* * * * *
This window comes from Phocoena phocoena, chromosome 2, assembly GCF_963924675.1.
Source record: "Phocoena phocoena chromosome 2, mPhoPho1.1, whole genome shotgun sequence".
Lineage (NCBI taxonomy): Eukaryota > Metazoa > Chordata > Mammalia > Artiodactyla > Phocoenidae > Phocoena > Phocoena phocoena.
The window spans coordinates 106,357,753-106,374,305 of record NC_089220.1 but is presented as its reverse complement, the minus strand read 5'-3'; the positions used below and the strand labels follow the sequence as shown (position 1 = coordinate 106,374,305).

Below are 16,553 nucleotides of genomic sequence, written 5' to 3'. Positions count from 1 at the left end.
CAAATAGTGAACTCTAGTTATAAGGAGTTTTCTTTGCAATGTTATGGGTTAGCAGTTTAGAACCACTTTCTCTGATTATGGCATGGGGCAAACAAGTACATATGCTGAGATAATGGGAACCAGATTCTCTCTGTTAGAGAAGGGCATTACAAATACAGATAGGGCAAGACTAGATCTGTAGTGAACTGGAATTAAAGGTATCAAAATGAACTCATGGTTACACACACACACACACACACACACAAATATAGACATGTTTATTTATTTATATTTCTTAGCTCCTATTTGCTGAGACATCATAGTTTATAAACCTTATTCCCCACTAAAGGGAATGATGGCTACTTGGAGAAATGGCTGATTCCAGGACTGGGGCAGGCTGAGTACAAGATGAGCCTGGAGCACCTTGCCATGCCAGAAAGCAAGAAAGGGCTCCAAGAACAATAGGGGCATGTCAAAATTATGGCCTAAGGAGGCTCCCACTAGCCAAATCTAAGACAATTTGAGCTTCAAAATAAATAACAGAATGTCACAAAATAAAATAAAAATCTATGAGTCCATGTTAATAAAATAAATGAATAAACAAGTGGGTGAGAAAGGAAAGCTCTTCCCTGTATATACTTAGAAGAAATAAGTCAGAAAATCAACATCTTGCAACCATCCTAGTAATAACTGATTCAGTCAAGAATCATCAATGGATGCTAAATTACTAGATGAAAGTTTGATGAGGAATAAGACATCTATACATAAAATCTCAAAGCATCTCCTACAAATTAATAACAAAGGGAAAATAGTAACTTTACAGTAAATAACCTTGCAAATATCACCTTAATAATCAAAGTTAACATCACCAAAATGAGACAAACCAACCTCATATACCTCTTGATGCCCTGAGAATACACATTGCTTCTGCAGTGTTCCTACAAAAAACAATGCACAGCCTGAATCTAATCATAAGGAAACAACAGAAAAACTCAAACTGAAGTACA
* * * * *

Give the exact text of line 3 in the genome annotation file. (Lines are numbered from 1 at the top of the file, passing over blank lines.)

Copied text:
Lineage (NCBI taxonomy): Eukaryota > Metazoa > Chordata > Mammalia > Artiodactyla > Phocoenidae > Phocoena > Phocoena phocoena.